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Before attempting to change your default antivirus behavior, it is important to understand what you are planning to do. While many of the available settings may increase performance or improve compatibility with applications, if applied incorrectly, they reduce protection against attacks.
In centrally managed environments, you can prevent end users from playing with Defender settings by applying a configuration using group policies.
However, Microsoft provides a whole range of options in the group policies that allow centrally defined settings to be overwritten locally. Their names always start with "Configure local setting override for..." This way, you can exempt advanced users from general restrictions.
In addition to group policies and the security app, you can also use PowerShell to customize Defender according to your own requirements. The Set-MpPreference and Add-MpPreference cmdlets are responsible for this.
The virus scanner can cause problems with certain applications or reduce their performance, for example, when it scans databases in use or if it quarantines critical files. For this reason, it may be advisable to limit the scope of Defender Antivirus. However, this means that its protection will also be reduced.
The group policies provide five settings for this purpose. One of them does not define exclusions, but instead disables those that Microsoft sets by default. For example, the virus scanner skips the AD database ntds.dit on domain controllers. You can stop this by selecting Turn off Auto Exclusions.
The other three settings, on the other hand, allow you to define your own exclusions, either by path, file extension, processes, or IP addresses. The first two are self-explanatory. Exclusions by process allow you to prevent Defender from scanning files opened by a specific program.
Antivirus scans not only the file system, but also several protocols that are considered vulnerable. By excluding IP addresses, you can prevent Antivirus from scanning requests coming from these systems.
If you define exclusions using PowerShell, then the Set-MpPreference parameters DisableAutoExclusions, ExclusionExtension, ExclusionIpAddress, ExclusionPath, and ExclusionProcess achieve this task. An example of this is:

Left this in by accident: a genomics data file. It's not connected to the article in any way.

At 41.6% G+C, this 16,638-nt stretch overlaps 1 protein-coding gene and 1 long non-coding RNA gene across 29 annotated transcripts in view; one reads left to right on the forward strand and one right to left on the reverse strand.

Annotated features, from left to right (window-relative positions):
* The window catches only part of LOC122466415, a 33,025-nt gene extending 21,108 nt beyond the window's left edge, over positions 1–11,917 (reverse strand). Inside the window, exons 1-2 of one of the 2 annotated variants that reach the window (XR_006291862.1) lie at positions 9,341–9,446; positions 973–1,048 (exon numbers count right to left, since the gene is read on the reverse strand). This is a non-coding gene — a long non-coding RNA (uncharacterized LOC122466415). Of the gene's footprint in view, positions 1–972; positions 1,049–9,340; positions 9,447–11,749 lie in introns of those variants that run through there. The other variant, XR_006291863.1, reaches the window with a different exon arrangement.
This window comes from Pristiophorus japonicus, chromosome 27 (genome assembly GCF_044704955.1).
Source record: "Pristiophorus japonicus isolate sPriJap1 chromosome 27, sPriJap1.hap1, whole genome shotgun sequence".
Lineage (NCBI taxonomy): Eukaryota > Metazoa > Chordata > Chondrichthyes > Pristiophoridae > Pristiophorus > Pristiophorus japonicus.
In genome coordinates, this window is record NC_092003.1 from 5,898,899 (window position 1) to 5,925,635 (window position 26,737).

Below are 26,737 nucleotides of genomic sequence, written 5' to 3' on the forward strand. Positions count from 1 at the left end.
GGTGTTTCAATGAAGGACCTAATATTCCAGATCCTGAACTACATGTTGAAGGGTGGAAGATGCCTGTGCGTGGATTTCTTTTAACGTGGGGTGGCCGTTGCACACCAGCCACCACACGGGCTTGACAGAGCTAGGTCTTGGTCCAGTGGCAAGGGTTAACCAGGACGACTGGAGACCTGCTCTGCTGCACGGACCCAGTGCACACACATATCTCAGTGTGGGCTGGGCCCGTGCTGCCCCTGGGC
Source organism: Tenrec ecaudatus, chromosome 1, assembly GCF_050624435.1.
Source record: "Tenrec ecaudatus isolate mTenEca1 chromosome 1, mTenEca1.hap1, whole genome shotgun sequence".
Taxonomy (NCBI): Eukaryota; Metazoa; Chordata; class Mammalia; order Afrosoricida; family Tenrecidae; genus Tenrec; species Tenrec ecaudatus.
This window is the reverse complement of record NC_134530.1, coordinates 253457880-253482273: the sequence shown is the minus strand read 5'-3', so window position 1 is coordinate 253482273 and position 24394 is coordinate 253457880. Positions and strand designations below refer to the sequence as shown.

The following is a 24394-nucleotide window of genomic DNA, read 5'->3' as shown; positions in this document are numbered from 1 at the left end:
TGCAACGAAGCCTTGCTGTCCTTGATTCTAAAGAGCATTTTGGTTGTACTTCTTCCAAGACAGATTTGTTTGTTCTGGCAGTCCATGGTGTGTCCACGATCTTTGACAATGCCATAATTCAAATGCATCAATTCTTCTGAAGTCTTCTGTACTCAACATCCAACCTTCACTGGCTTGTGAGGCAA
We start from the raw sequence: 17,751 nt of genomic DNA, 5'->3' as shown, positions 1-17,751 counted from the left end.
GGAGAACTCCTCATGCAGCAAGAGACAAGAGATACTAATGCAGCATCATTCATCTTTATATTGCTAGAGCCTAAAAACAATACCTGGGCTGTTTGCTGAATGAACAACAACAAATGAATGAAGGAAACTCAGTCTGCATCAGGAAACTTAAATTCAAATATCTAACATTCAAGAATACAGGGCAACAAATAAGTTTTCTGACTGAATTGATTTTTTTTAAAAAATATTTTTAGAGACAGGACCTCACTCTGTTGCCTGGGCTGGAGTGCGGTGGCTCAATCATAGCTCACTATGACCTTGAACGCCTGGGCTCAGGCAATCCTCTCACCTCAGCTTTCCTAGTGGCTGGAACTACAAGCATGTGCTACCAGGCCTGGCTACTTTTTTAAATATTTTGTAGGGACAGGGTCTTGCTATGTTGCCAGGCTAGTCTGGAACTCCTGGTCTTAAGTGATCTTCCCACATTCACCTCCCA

Set-MpPreference -ExclusionExtension "dat,db"
This excludes files with the extension .dat and .db from the scan. You can remove these exclusions with
Remove-MpPreference -ExclusionExtension "dat,db"
Real-time protection ^
A key feature of Defender Antivirus is that it continuously monitors changes in the file system or registry to detect suspicious activities or objects.
Defender Antivirus cannot be uninstalled on client operating systems, but you can switch off real-time protection using the respective policy. This only works if the tamper protection is deactivated.
However, there are not many good reasons to do this. If another virus scanner from a different vendor is running, Defender will switch itself off anyway. According to the documentation, the setting Turn off Microsoft Defender Antivirus has no effect.
In PowerShell, this can be done with:
Set-MpPreference -DisableRealtimeMonitoring $true
Most real-time protection features that can be configured via GPO are enabled by default, so you can disable them via policy. This applies, for example, to behavior monitoring and scanning of downloaded files or scripts. Usually, you will leave the defaults.
Customize scanning ^
Admins can use several settings to control when and how often Defender checks the system for malware. This can be used, for example, to schedule scans so that they affect users as little as possible. On a multiuser system, such as an RD Session Host, this will play an important role.
Unless you choose extremely unfavorable values for the scan timing, it should not have any impact on security. The situation is different for other scanning policies. They can be used to disable scanning of emails, archive files, removable media, or the use of heuristics.